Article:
Once you learn this easy step by step strategic planning process, you will realize strategic planning is not only effective, but can also be fun, and you’ll be able to execute it quarter after quarter, year after year, with your team.
What are the right strategic planning process steps for a small business?
In this article, I will teach you a simple process for creating a strategic plan that will allow you to improve business performance and create bigger results over the next 3-12 months.
This strategic planning process has been used with small, medium, and large companies all over the country. It’s been used with non profit organizations and different sectors of government.
The companies I’ve worked with pay thousands of dollars to learn and implement this in their businesses because it works. And it works for everyone. Luckily for you, you’re getting all of this content for free! So let’s dig in.
If you’d like to continue receiving valuable free content to help you achieve more in life and business, join our email community below.
Strategic Planning Process Step One: Clarify your vision, your value proposition, and your financial model
Without a clear understanding of what you’re passionate about, what you’re good at, and what brings in money, you will fail to make the kind of traction you need to create a THRIVING business.
The following “hedgehog concept” is based on Jim Collins’ book Good to Great, where he identifies the biggest difference between companies that are “good enough” vs those who are truly exceptional.
First, you need to ask yourself “what am I deeply passionate about?”
The things that light a fire in your heart are the ones that you will be inherently motivated to work toward.
When the vision for your business is aligned with your interests as a person, your success will be unprecedented. It is so important to nail this part down.
In my coaching business, I am deeply passionate about helping ambitious entrepreneurs achieve seemingly impossible goals so that they can lead thriving businesses and live fulfilling lives. What is it for you?
Next, you need to ask yourself “what can I be the best in the world at?”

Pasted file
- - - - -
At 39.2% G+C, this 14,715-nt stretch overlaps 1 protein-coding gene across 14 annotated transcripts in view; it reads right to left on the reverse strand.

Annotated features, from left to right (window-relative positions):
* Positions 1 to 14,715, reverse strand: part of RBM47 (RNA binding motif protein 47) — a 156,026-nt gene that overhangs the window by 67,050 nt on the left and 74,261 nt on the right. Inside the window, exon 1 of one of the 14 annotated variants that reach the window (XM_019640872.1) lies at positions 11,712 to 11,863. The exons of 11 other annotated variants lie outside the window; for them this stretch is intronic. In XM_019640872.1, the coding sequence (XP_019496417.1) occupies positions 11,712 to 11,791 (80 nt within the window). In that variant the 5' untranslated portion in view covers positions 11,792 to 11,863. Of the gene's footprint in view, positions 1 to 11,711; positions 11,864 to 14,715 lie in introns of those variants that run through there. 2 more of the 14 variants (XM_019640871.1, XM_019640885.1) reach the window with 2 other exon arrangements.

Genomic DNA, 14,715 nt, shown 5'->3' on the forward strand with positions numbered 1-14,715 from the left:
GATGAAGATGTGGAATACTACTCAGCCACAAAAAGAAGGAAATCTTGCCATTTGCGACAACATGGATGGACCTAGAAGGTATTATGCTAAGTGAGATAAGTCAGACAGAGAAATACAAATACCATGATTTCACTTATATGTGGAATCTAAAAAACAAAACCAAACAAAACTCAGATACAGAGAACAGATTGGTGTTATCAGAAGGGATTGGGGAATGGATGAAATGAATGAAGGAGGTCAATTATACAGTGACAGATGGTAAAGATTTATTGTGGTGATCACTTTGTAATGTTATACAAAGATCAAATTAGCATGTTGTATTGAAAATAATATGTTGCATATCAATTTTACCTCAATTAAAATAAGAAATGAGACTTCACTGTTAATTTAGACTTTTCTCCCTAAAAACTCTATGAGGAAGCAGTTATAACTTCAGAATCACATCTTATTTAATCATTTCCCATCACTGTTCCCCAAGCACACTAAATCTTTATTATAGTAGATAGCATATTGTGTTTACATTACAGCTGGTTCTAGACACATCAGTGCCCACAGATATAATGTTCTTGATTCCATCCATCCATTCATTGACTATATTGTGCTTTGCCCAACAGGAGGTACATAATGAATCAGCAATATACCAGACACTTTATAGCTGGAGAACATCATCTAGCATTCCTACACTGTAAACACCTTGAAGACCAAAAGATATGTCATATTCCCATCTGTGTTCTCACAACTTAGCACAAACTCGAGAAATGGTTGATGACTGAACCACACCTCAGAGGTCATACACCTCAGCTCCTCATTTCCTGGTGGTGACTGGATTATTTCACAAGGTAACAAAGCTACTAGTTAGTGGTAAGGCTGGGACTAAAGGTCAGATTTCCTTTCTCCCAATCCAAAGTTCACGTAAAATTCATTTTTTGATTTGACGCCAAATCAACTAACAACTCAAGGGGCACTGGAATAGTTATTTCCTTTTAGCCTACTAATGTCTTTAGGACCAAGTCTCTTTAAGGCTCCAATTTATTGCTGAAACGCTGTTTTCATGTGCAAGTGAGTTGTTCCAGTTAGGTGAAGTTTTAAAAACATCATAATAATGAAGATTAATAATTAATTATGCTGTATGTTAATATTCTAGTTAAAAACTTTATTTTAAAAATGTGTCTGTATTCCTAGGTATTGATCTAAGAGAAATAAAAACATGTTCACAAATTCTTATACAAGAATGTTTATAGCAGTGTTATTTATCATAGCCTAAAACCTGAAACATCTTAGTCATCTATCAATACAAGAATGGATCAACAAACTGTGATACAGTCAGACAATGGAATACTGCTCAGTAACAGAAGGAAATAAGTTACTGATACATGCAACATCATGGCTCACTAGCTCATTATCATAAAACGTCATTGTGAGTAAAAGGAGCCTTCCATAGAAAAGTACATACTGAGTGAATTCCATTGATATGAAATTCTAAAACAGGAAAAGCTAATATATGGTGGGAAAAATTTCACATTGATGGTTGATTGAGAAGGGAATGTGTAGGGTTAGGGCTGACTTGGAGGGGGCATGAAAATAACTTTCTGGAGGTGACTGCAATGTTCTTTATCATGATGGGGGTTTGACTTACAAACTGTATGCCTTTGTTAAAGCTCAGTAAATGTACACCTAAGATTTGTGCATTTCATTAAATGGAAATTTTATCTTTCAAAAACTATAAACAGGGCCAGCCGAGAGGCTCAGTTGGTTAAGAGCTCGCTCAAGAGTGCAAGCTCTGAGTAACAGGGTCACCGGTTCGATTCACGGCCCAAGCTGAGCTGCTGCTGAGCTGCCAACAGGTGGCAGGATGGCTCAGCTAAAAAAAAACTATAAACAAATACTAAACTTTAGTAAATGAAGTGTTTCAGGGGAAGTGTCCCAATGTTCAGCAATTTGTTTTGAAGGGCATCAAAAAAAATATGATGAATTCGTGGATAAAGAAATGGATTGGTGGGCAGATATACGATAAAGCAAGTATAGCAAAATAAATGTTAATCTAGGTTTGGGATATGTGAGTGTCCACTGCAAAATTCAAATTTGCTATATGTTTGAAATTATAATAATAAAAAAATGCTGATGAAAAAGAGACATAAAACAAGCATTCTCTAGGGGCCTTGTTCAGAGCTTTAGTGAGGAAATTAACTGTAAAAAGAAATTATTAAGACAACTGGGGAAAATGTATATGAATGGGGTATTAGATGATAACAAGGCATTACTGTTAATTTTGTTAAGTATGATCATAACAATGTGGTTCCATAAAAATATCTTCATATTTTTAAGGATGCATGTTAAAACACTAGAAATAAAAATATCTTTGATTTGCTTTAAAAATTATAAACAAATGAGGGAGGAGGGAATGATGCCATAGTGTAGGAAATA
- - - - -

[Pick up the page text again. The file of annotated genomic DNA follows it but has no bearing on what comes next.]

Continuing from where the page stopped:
Understanding what differentiates you from the competition is crucial in getting your ideal audience to understand why they need you/your product/your service.
When you’re clear on your value proposition (what makes you different) you can focus on providing unique value to your clients.
In my industry, I am exceptional at helping high level CEOs get out of their own way and create bigger and better results in their businesses while living more fulfilling lives. What are you great at?
Finally, you need to ask yourself “what drives my economic engine?”
What generates consistent cash flow in your business? What will people pay for? What’s the most important measure of your financial success?
In my coaching business, 1:1 coaching calls drive my economic engine, and other contributors are sales from group coaching programs, online courses, public speaking engagements, published writing, and strategic business planning workshops. The key driver of my economic engine is # client calls per week.
Knowing this allows me to prioritize actions that lead to an increase in this key metric, which creates the financial success that is required to keep my business going strong.
What metric drives your economic engine?
Once you’ve identified the possible answers for all three questions, look for the overlap.
Your core business should fall right in the middle of those three things: it should be something you’re deeply passionate about, exceptionally good at, and will get paid for.
And don’t wait for a big a-ha! moment. Most often, your hedgehog is something you’ve always been aware of, it just needed to be articulated clearly.
[The hedgehog concept] had none of the tiresome, irritating blasts of mindless bravado …“Yep, we could be the best at that” was stated as the recognition of a fact, no more startling than observing that the sky is blue or the grass is green. When you get your Hedgehog Concept right, it has the quiet ping of truth, like a single, clear, perfectly struck note hanging in the air in the hushed silence of a full auditorium at the end of a quiet movement of a Mozart piano concerto. There is no need to say much of anything; the quiet truth speaks for itself.JIM COLLINS